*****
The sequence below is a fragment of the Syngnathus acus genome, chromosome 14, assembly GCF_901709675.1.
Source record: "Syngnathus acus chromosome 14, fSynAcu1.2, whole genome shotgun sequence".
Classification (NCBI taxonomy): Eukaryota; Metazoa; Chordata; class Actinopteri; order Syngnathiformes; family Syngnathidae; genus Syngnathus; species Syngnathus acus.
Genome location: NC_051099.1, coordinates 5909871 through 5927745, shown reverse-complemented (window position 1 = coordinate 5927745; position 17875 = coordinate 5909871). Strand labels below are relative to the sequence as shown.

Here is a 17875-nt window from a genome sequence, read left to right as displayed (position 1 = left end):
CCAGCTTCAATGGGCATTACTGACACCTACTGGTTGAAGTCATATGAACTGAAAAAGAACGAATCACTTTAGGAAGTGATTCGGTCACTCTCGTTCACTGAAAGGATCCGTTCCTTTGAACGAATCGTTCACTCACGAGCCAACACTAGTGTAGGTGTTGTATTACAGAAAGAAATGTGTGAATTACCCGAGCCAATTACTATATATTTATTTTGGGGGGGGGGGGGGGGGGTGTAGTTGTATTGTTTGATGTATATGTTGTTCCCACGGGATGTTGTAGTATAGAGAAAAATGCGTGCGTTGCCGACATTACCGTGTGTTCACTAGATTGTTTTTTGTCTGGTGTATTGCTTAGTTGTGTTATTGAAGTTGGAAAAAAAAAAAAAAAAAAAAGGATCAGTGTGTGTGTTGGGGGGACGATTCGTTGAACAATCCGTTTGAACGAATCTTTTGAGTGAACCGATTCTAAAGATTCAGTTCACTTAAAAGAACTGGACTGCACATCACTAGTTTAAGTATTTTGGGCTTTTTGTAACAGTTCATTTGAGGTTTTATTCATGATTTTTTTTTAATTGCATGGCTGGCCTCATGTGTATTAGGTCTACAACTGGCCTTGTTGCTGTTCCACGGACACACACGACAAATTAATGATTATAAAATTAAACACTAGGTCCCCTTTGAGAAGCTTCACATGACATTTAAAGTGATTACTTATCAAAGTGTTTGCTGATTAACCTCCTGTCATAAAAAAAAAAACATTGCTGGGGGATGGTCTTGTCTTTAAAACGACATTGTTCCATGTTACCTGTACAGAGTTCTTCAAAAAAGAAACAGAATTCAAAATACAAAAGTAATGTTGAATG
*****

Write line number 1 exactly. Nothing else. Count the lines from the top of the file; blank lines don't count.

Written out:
The sequence below is a fragment of the Syngnathus acus genome, chromosome 14, assembly GCF_901709675.1.